PORTLAND, Ore.–A new vertical-cavity surface-emitting laser (VCSEL) technology from VI Systems aims to extend the reach of cheap plastic fiber optics, with scientists at Georgia Institute of Technology reporting successful operation at 25 Gbits per second.
VI Systems (Berlin) reports that it has achieved 40 Gbit/s in the lab and is aiming for 100 Gbit/s performance.
Georgia Tech's demonstration used VI Systems' VCSEL at 850 nanometers wavelength, transmitting at 25 Gbit/s over a long 100 meter plastic fiber. This compares to plastic fibers typical use for shorter runs and 650 nanometers wavelengths at speeds up to 1 Gbit/s in home networks and as slow as 50 Mbit/s for in-car automotive networks. As a result, VI System predicts that these and similar cost-sensitive applications can now boost their performance up to the 40-to-100 Gbit/s range.
Georgia Tech reported that its transmission demonstrations were error free over cables with 80-micron core plastic optical fiber using relaxed coupling tolerances as high as 35 microns. In the lab, VI Systems reports speeds up to 40 Gbits/s when coupled with high-speed photodetectors and transimpedance amplifiers.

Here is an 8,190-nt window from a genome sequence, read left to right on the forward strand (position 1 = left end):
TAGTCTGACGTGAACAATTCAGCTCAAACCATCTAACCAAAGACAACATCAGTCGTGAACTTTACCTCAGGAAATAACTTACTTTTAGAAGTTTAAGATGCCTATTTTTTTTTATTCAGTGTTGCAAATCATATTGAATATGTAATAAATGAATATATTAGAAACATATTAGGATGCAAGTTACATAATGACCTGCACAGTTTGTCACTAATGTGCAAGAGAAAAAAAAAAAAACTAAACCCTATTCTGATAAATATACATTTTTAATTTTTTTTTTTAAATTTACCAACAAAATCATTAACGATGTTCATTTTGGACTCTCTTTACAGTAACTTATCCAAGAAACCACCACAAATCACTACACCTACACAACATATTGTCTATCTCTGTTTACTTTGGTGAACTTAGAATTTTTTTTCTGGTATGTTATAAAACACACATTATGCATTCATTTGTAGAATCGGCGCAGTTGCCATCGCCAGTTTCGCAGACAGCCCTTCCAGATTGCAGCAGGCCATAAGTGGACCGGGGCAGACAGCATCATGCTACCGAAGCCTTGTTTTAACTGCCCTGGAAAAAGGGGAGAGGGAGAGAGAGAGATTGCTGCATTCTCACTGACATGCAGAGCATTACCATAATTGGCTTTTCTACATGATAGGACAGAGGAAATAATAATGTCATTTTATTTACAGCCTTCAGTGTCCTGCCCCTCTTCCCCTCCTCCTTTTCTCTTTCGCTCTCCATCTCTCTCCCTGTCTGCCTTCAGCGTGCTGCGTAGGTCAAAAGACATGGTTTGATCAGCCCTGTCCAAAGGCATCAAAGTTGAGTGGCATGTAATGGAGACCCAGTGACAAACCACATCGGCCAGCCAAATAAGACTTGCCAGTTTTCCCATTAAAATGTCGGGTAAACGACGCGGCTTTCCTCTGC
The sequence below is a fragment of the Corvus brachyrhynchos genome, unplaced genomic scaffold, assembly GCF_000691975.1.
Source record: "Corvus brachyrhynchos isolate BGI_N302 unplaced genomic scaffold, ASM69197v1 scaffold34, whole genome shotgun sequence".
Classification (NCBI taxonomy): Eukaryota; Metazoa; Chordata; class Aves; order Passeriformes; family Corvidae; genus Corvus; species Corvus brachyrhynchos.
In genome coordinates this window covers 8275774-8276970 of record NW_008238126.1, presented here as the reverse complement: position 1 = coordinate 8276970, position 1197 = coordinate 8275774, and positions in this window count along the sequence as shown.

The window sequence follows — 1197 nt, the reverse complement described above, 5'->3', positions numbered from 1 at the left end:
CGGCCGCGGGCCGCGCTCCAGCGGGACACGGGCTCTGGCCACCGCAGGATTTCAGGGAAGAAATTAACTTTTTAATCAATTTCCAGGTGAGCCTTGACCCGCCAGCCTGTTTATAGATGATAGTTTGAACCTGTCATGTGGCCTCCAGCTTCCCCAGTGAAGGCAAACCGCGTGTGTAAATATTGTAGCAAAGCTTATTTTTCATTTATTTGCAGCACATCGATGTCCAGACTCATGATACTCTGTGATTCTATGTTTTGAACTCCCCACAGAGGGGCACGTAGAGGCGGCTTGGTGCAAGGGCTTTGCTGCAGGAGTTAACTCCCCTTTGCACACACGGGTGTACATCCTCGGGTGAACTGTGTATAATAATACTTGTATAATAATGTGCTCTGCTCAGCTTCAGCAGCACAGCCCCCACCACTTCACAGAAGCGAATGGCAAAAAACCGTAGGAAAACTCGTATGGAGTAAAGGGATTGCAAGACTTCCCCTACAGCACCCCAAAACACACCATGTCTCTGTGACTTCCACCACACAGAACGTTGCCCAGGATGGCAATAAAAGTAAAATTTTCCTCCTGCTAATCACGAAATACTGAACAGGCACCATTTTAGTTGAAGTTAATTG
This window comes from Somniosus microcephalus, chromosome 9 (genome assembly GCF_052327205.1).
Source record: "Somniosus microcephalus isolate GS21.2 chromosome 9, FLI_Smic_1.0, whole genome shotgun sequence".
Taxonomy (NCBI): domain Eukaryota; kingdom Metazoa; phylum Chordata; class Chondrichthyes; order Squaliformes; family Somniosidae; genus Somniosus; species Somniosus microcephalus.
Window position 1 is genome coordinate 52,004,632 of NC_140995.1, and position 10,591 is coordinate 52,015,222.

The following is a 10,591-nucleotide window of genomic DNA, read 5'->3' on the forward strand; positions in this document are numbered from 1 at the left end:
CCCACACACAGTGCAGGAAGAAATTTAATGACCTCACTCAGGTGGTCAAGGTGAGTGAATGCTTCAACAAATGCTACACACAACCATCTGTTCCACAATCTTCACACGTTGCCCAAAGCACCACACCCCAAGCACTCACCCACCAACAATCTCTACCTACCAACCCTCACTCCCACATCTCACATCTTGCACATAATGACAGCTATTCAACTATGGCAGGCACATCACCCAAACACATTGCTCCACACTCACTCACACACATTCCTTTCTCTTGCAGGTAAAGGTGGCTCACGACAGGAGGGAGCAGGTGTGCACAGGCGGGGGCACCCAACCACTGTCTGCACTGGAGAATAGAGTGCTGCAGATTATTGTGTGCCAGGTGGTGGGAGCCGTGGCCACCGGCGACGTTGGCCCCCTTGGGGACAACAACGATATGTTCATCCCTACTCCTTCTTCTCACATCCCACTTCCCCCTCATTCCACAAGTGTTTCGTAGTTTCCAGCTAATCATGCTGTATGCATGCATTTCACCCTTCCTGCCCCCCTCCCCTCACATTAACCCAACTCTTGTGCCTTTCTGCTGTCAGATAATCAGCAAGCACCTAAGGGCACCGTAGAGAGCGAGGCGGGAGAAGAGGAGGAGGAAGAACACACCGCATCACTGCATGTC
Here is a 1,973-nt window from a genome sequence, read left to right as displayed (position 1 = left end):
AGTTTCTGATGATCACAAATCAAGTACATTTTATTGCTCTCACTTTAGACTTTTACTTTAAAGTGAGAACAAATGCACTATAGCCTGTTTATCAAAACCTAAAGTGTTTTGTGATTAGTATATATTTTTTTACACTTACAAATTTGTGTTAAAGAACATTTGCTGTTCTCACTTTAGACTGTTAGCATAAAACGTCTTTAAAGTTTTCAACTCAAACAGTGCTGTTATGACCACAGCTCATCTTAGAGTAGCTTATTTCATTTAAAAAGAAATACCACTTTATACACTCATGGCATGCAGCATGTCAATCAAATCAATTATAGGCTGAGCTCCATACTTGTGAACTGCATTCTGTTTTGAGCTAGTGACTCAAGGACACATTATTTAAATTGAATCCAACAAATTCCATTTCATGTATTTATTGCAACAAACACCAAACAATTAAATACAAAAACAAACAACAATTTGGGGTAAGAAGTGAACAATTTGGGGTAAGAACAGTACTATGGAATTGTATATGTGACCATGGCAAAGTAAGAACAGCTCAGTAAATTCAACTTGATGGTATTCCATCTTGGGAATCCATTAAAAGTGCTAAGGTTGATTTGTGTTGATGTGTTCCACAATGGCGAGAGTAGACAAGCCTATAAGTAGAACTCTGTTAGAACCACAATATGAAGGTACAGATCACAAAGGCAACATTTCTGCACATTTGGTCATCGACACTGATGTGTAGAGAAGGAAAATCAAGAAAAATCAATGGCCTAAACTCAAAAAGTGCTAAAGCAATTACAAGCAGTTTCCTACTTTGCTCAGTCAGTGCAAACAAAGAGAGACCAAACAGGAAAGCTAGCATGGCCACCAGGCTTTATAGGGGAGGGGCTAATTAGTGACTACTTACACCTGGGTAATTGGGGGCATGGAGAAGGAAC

Individual VCSELs fit on a 250 micron square die, but can also be obtained from VI Systems in 1-by-4 or 1-by-12 arrays for proprietary home and automotive networks, as well as for Fibre Channel, Infiniband and other high-speed applications.
David Patterson, known for his pioneering research that led to RAID, clusters and more, is part of a team at UC Berkeley that recently made its RISC-V processor architecture an open source hardware offering. We talk with Patterson and one of his colleagues behind the effort about the opportunities they see, what new kinds of designs they hope to enable and what it means for today’s commercial processor giants such as Intel, ARM and Imagination Technologies.